Going back to work after having a baby is hard. Regaining your footing in a world where working mothers are so often penalized is tough, and (just like most things during the postpartum period) it takes time.

The challenges we face as working women returning from a maternity leave can be so different from those we faced before, it can feel like we're starting over from scratch. But mothers will not be deterred, even if our return to the working world doesn't go exactly as planned.

We are resilient, as Serena Williams proved at Wimbledon this weekend.

She lost to Angelique Kerber in the final, just 10 months after welcoming daughter Alexis Olympia and recovering from a physically and emotionally traumatic birth experience.

Williams didn't get her eighth Wimbledon title this weekend, but when we consider all the challenges she (and all new moms) faced in resuming her career, her presence was still a huge achievement.

"It was such an amazing tournament for me, I was really happy to get this far!" Williams explained in an emotional post-match interview.

"For all the moms out there, I was playing for you today. And I tried. I look forward to continuing to be back out here and doing what I do best."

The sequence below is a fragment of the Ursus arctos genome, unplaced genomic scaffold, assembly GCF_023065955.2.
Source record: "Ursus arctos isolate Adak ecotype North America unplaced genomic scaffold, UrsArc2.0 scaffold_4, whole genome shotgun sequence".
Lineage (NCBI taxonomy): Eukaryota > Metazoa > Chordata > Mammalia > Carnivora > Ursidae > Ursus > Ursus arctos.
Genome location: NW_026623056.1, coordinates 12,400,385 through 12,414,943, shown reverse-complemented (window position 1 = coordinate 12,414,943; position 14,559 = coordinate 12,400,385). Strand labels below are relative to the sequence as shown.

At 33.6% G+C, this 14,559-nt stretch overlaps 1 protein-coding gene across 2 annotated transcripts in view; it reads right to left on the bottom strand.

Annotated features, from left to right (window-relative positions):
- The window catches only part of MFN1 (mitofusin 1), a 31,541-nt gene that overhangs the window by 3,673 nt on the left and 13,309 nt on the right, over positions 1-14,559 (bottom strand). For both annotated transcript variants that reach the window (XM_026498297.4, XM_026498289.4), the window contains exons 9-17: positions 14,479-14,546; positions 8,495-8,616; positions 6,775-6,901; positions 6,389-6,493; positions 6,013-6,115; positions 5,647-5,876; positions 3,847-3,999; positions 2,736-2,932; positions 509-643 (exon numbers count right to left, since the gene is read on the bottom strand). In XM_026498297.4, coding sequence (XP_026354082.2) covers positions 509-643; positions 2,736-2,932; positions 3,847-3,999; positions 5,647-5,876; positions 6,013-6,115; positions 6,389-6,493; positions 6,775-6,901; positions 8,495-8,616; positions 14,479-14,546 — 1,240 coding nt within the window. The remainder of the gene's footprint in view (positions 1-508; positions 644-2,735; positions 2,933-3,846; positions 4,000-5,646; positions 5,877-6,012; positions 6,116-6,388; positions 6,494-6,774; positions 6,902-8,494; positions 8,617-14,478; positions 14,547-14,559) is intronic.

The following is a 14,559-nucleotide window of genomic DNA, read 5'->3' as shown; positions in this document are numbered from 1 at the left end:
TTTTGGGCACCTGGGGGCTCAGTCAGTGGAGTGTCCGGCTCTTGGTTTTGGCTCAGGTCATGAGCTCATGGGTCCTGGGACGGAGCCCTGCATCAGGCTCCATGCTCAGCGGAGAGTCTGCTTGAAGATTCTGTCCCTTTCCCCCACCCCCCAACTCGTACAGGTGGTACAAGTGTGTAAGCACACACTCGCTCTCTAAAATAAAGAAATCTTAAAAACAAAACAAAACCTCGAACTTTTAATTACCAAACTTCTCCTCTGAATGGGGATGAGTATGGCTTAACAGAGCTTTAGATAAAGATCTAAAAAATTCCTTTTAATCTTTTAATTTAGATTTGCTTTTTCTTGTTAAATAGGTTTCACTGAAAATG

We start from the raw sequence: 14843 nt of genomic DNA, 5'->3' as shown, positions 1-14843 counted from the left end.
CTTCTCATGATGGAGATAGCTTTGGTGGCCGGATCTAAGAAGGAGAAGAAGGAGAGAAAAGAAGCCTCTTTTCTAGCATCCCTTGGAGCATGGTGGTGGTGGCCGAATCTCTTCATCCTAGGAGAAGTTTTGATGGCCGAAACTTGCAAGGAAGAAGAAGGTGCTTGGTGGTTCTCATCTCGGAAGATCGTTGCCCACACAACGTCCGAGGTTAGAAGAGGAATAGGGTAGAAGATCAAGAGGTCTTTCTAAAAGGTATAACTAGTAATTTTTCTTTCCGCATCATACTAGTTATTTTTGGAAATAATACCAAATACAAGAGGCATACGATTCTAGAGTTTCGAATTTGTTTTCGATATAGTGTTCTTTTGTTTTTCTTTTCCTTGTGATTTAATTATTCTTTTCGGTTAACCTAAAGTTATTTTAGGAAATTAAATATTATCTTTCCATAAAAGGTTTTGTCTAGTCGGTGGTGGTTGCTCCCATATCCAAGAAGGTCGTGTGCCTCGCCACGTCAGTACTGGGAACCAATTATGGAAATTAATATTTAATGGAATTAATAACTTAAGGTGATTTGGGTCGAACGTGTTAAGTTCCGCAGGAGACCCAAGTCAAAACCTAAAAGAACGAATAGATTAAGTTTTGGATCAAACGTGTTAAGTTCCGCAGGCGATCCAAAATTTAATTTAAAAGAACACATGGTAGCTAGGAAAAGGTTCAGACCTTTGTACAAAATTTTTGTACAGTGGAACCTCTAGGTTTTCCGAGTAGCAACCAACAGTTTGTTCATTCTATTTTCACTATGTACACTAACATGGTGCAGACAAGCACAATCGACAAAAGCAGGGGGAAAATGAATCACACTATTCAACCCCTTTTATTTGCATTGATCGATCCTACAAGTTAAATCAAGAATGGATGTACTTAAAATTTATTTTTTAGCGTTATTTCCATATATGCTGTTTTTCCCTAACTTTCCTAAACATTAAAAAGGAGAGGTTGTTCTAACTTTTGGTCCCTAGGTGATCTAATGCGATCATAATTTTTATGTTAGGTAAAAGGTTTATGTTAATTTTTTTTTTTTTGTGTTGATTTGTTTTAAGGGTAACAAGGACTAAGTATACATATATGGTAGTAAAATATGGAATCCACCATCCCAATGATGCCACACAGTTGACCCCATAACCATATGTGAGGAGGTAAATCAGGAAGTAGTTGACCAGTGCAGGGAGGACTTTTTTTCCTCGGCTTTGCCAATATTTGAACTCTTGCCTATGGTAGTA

The loss at Wimbledon isn't what she wanted, of course, but Williams says it does not mean there won't be wins in her near future.

"These two weeks have showed me I can really compete and be a contender to win grand slams. This is literally just the beginning. I took a giant step at Wimbledon but my journey has just began."

When asked what she hopes other new moms take away from her journey, Williams noted her postpartum recovery was really difficult, and hopes that other moms who face challenges early in motherhood know that they don't have to give up on whatever dreams they have for themselves, whether it involves working or not.

"Honestly, I feel like if I can do it, they can do it. I'm just that person, that vessel that's saying, 'You can be whatever you want to be.' If you want to go back to workand to me, after becoming a mom, I feel like there's no pressure to do that because having a child is a completely full-time job," she said.

"But to those that do want to go back, you can do it, you can really do it."

Thank you, Serena. You may not have won, but this was still a victory.

You might also like:

Since baby Crew became the newest member of Chip and Joanna Gaines' family three weeks ago, his proud parents have been keeping the world updated, sharing sweet snaps of their youngest and even giving us a glimpse into his nursery.

Now, Chip Gaines is showing off a pic that proves there is nothing cuter than a floppy, sleepy baby.

"My heart is full..." the proud father of five captioned the photo he posted on his Instagram and Twitter accounts.